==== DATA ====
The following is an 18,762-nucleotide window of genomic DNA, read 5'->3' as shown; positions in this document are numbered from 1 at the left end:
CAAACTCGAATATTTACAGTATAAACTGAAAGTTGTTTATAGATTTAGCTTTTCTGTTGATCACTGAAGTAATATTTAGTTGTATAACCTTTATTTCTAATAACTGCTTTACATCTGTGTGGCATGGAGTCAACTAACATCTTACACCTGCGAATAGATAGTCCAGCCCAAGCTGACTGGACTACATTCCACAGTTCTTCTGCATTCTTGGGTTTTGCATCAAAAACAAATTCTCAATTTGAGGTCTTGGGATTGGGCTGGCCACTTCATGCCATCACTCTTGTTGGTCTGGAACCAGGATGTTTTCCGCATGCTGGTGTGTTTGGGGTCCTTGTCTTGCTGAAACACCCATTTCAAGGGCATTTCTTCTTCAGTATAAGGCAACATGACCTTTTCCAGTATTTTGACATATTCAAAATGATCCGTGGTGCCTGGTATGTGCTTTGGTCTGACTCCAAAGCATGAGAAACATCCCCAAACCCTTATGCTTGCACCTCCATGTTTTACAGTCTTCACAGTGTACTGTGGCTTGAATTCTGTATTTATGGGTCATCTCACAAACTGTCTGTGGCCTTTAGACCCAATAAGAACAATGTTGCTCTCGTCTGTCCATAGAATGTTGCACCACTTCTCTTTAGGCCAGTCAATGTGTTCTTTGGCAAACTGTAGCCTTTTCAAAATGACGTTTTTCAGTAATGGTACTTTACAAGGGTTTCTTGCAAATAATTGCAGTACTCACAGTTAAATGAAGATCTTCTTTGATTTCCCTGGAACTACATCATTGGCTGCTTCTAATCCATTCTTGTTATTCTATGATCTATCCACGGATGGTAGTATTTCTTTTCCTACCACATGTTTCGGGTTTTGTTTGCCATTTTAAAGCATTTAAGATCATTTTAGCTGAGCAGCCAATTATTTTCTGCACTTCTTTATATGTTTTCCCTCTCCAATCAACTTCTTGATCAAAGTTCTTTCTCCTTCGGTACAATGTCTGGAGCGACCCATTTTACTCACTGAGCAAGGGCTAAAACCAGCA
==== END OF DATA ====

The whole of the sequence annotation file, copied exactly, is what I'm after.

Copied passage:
The following is an 18,762-nucleotide window of genomic DNA, read 5'->3' as shown; positions in this document are numbered from 1 at the left end:
CAAACTCGAATATTTACAGTATAAACTGAAAGTTGTTTATAGATTTAGCTTTTCTGTTGATCACTGAAGTAATATTTAGTTGTATAACCTTTATTTCTAATAACTGCTTTACATCTGTGTGGCATGGAGTCAACTAACATCTTACACCTGCGAATAGATAGTCCAGCCCAAGCTGACTGGACTACATTCCACAGTTCTTCTGCATTCTTGGGTTTTGCATCAAAAACAAATTCTCAATTTGAGGTCTTGGGATTGGGCTGGCCACTTCATGCCATCACTCTTGTTGGTCTGGAACCAGGATGTTTTCCGCATGCTGGTGTGTTTGGGGTCCTTGTCTTGCTGAAACACCCATTTCAAGGGCATTTCTTCTTCAGTATAAGGCAACATGACCTTTTCCAGTATTTTGACATATTCAAAATGATCCGTGGTGCCTGGTATGTGCTTTGGTCTGACTCCAAAGCATGAGAAACATCCCCAAACCCTTATGCTTGCACCTCCATGTTTTACAGTCTTCACAGTGTACTGTGGCTTGAATTCTGTATTTATGGGTCATCTCACAAACTGTCTGTGGCCTTTAGACCCAATAAGAACAATGTTGCTCTCGTCTGTCCATAGAATGTTGCACCACTTCTCTTTAGGCCAGTCAATGTGTTCTTTGGCAAACTGTAGCCTTTTCAAAATGACGTTTTTCAGTAATGGTACTTTACAAGGGTTTCTTGCAAATAATTGCAGTACTCACAGTTAAATGAAGATCTTCTTTGATTTCCCTGGAACTACATCATTGGCTGCTTCTAATCCATTCTTGTTATTCTATGATCTATCCACGGATGGTAGTATTTCTTTTCCTACCACATGTTTCGGGTTTTGTTTGCCATTTTAAAGCATTTAAGATCATTTTAGCTGAGCAGCCAATTATTTTCTGCACTTCTTTATATGTTTTCCCTCTCCAATCAACTTCTTGATCAAAGTTCTTTCTCCTTCGGTACAATGTCTGGAGCGACCCATTTTACTCACTGAGCAAGGGCTAAAACCAGCA